4. Handling Performance

The handling and quality of the cards has been optimized for cardistry. Cardists are very fussy about their decks. They need cards to be just the right thickness, have just the right weight, and just the right amount of friction to spread easily. To achieve this, the Virtuoso team have used a finish preferred by card flourishers. They've also ensured a balanced weight and feel, so that the deck fans with great control, splits into clean packets when cutting, has the right thickness for control, ensures that packets stay together when flying in the air, and has the optimal resistance for performing cuts and springs. The USPC's casino-grade Q1 standard is used to ensure that the deck clumps less. Although the precise specifications are a closely guarded secret, unlike some other cardistry decks on the market, the Virtuoso deck is NOT just a regular Bicycle deck with a different look, but has a carefully chosen set of specifications that make it optimal for cardistry. See, much more goes into making a good cardistry deck than most of us realize!

To the average person these kinds of details won't make much difference, but to the serious cardist, it can make all the difference between successfully pulling off a fancy or difficult move, or completely failing that move. Those who do a lot of cardistry have a great deal of positives to say about the handling and performance of the Virtuoso deck. I have a friend who is an accomplished magician and also has been developing his cardistry skills in recent months, and he just loves the handling of this deck. Unlike some other decks, it didn't need to be broken in, but performed beautifully right out of the box. According to him, he could noticed immediately the excellent quality of the deck, and how it indeed had optimal characteristics for cardistry.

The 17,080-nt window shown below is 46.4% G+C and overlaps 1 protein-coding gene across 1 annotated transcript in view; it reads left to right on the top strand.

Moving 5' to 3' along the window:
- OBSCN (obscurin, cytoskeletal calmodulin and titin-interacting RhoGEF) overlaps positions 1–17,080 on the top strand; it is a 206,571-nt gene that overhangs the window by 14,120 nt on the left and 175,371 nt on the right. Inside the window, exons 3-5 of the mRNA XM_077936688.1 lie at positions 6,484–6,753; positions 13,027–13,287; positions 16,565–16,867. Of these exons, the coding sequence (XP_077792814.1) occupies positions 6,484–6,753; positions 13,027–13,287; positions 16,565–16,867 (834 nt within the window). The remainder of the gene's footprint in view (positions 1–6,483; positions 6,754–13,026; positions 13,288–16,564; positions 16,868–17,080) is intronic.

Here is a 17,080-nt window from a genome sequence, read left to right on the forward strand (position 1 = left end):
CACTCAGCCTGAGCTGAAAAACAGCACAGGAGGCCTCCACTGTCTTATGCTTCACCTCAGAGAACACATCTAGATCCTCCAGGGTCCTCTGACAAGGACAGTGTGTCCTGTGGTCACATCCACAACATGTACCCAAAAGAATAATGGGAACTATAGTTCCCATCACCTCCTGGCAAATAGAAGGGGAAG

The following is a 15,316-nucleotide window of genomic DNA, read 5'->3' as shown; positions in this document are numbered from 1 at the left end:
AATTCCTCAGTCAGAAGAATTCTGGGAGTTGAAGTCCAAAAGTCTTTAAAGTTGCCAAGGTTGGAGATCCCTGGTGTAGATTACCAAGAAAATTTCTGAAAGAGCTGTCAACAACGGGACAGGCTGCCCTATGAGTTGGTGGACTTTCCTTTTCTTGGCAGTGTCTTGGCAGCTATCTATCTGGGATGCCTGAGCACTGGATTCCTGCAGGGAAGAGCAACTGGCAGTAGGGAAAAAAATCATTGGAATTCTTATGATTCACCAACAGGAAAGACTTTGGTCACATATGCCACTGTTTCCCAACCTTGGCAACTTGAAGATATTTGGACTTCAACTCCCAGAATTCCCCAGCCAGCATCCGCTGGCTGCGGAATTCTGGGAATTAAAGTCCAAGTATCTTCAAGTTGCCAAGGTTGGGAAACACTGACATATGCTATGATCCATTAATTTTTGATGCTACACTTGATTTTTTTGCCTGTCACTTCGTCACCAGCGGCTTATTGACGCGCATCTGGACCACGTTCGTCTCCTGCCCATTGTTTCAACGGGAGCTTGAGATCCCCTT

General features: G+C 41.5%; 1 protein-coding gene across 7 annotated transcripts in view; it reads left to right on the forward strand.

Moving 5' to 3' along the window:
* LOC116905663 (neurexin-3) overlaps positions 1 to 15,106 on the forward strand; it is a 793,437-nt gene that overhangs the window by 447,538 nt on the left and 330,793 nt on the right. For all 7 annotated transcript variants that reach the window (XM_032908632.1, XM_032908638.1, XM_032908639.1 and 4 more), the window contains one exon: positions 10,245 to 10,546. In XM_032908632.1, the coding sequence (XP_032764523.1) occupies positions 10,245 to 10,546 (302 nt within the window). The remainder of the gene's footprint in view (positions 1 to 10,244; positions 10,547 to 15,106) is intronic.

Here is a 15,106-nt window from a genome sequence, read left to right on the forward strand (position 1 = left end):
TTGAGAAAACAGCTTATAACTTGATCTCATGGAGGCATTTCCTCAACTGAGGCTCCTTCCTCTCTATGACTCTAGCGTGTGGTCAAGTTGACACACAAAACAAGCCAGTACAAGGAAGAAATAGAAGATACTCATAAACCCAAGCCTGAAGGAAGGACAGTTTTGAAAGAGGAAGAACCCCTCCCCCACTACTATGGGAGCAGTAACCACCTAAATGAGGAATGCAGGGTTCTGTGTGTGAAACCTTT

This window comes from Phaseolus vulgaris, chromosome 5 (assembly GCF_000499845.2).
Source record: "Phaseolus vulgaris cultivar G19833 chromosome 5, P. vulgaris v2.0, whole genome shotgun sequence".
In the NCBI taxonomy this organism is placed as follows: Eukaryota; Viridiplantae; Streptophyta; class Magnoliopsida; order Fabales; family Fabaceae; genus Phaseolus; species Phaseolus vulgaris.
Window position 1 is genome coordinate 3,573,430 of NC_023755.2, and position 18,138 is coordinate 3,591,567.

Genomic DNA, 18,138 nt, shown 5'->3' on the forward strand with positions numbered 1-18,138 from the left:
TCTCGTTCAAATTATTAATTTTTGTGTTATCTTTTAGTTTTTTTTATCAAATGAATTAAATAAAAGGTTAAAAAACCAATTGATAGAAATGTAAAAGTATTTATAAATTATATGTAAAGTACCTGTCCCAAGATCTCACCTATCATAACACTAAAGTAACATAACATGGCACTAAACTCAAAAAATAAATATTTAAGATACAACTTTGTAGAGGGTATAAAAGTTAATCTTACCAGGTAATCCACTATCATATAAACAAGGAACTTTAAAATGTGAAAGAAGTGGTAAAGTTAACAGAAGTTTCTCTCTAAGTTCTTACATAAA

5. Durability

I can't say too much about the durability, because I haven't had these cards long enough to comment decisively on it. However the Virtuoso team has themselves stated that they wanted to make a deck that didn't just handle well, but was durable as well. For the average person, it's hard to imagine wearing out a deck of cards. Certainly if you're just playing Hearts or Spades, and doing the occasional shuffling, it will be quite a while before the cards start showing wear. But if you're doing springing, dribbling cards, and more advanced moves involving packets, flying cards and more, on a consistent basis, the cards will quickly start to take a beating if they're of inferior quality.

From reports I've read, these cards do go the distance. If you're interested in taking a sneak look at the factory where they are made, there's a cool video here that shows some clips of the US Playing Card Company’s manufacturing facility, including some cardistry moves here.

6. Tutorials

When you order decks directly from the publisher (here), there are packages available that give you access to various different video tutorials that teach you how to do different flourishes and moves. Some tutorials and trailers for these tutorials can be found on the official youtube channel, thevirts. This will be very welcome to the aspiring cardist. The first thing any newcomer to this art will want to do is watch some videos that teach you how to do these cool moves, and these tutorials will allow you to do just that.

First of all, if you are a complete beginner, you can start with some of Virtuoso's free tutorials here:

There are two ways to get the current `paid' tutorial video packages that Virtuoso has available:
1. You can receive selected packages for free as bonus gifts that are bundled with purchases of more than one deck.
2. You can purchase selected packages as "add ons" whenever you purchase a deck.
While they are revamping the website, you can also just email the company via the website, and arrange to purchase the tutorials only.

Currently available for purchase (or as free bonus gifts, depending on how many decks you buy) are the following six tutorials:

The six packages that make up the entire "Summer Special Cardistry Collection" also have promo videos demonstrating what they look like:

● 7 Second Pirouette (video)
● Rubix opener (video)
● Strobe (video)
● Flicker Shot (video)
● Perfect Faro & Cascade (video)
● Squeeze (not available separately)

7. Limited Seasonal Supply